As an unrealistic dreamer by Murakami Haruki (1/4) International Catalunya Prize speech at 2011-06-11

Here is a complete English translation of Murakami Haruki's International Catalunya Prize speech at 2011-06-11, part 1/4. This is not an official translationPlease tell me if you believe there are any legal issues in my distribution of a translation, though I believe this is one of the stories that we all can share.

Here is also related German article from Asienspiegel

The last time I visited Barcelona was spring two years ago. When I had an autograph session here, many people came and I could not finish the session in one and a half hours. Why did it take so long? Because many of the female readers asked me to kiss them.

I have had autograph sessions in many countries, though it is only in Barcelona that female readers asked me for a kiss. Even from this one example, we know how great the city of Barcelona is. I am very happy that I can come back to this beautiful and culturally rich city that has such a long history.

Unfortunately, I cannot talk about the kissing story today. I should talk about a little more serious topic.

As you may know, on March 11th, at 14:46, there was a large earthquake in the Tohoku area of Japan. The earthquake was so powerful that the revolution speed of the earth became a bit faster, making the day almost 1.8-millionths of a second shorter.

The damage of the earthquake itself was huge, but the tsunami after the earthquake also devastated the land. The tsunami reached 39 meters in height at some places. Thirty-nine meters in height means that if someone could run up to the tenth floor of a normal build, they still could not survive. People near the shore had no time to run away. Around 24,000 people were  Around 24,000 people were victims and out of those 9,000 are still missing. Most of them might still be under the cold sea. When I think about it, when I imagine that I could have been one of them, I am deeply distressed. Even many survivors lost their family and friends, lost their home and property, lost their community, lost their basis of living. Some of the cities or villages were completely swept away. The hope in many people lives is simply gone.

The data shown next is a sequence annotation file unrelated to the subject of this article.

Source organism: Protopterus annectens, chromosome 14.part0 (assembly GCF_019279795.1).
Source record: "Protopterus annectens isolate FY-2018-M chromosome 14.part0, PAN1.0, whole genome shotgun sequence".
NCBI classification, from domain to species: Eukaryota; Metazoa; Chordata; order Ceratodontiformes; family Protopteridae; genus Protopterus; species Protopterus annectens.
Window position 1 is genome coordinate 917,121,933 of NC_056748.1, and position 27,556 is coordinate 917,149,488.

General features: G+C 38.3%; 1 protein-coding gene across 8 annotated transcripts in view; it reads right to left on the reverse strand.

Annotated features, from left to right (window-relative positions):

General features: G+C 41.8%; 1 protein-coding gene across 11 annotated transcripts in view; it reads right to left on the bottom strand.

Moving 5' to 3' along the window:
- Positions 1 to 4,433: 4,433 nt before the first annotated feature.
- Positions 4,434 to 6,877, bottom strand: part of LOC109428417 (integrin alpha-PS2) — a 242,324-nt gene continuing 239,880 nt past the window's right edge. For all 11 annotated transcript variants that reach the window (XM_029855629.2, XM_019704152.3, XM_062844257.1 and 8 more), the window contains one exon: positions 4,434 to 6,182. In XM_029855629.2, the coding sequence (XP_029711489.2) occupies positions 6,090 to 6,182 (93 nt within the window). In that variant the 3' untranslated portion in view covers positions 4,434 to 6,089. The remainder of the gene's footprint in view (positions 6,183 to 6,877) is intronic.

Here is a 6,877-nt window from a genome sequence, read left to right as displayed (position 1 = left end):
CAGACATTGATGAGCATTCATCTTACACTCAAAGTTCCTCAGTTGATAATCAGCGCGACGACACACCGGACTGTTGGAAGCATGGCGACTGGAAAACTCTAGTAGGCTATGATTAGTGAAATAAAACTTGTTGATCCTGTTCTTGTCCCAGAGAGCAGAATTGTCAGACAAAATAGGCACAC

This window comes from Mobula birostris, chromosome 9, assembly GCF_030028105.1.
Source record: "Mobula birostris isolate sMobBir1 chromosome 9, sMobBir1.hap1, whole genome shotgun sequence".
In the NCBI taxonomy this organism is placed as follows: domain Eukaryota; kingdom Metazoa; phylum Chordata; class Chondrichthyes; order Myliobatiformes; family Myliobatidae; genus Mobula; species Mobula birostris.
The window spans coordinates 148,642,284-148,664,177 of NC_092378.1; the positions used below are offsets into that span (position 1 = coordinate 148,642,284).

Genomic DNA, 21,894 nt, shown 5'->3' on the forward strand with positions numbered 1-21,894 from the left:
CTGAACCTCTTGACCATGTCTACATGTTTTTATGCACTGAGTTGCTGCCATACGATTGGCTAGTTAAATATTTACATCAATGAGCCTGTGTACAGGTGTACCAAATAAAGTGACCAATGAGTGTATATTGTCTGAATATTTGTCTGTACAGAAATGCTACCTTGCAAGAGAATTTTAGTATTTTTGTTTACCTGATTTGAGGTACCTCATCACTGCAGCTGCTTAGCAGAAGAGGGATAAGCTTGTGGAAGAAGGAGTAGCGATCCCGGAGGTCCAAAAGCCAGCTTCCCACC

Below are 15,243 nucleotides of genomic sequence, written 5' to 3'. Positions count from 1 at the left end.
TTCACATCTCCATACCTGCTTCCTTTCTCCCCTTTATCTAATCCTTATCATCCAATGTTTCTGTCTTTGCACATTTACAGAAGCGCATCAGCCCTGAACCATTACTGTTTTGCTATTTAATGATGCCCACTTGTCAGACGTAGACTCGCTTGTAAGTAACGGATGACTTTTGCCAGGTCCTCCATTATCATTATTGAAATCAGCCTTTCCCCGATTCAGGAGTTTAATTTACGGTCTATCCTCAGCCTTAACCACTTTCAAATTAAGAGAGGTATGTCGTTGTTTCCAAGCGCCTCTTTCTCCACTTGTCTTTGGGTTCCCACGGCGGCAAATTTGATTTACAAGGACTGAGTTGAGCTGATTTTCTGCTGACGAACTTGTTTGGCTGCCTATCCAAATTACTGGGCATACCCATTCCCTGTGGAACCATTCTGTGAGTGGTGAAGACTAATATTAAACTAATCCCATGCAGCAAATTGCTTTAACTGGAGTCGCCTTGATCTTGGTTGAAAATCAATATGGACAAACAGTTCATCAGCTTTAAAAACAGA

It seems to me that being Japanese means living together with many natural disasters. Most parts of Japan are in the paths of typhoons from summer to autumn. Every year we have huge damages; we always lose many lives. There are many active volcanoes all over Japan. There are 108 active volcanoes in Japan today. And of course, earthquakes. The Japanese archipelago sits precariously on the four large plates at the edge of the east Asian continent. We are, so to speak, living in a nest of earthquakes.

We can estimate the path and arrival time of a typhoon to some extent, but we cannot predict when an earthquake will come. But we are sure of one thing: this is not the end. There will be another large earthquake in the near future. Many seismologists expect an earthquake of magnitude 8 near Tokyo in the next 20 to 30 years. It might be the next year, or tomorrow afternoon.

Nevertheless, all 13 million people just in the city of Tokyo, now have a normal life again. People still commute by crowded trains. People still work in skyscrapers. I never heard anyone say that the population of Tokyo decreased after the earthquake.

"Why?" you may ask us. "Why do so many people live in such a horrible place? How can so many people have a normal life there now?"

Japanese has a word: ``無常 (mujo)''. Everything born into this world will vanish sooner or later, never staying in one state, and is constantly changing its form. There is neither eternal stability nor unchanging immortality. Although this world view of ``mujo'' comes from Buddhism, we inherited it in a different context than from a religion. The idea of ``mujo'' is burned into the Japanese mind and has almost always been the same, from ancient times to today.

``Everything is just gone'' is the kind of world view in which you just give up. This can become the idea that ``a human being is powerless against nature.'' But the Japanese have found a positive way of seeing beauty in a view that seems like giving up.

When we talk about the nature, for instance, we enjoy cherry blossoms in the spring, we enjoy fireflies in the summer, and we enjoy colored leaves in the fall. We do it collectively and habitually. We appreciate it as a self-evident thing to do. The famous sights of the cherry blossoms, the fireflies, and the colored leaves are all crowded during their seasons. It is difficult to book hotels during those seasons.

Why is that?


poko said...




Shitohichi said...

poko 様,感想をありがとうございます.

本 Blog での part 4, Supplement by the translator で述べておりますが,村上氏の発言に関しては 2 つの異なるバージョンがあります.毎日新聞の全文というものと,ANN のノーカット版とあるニュースビデオです.ご指摘の文は,毎日新聞の全文には掲載されていましたが,ビデオでは村上氏はそのような発言をされておりません.我々が翻訳するにあたってどのテキストを使うかという問題がありましたが,補足で述べておりますように私達は村上氏の発言を選択いたしました.ご了承下さい.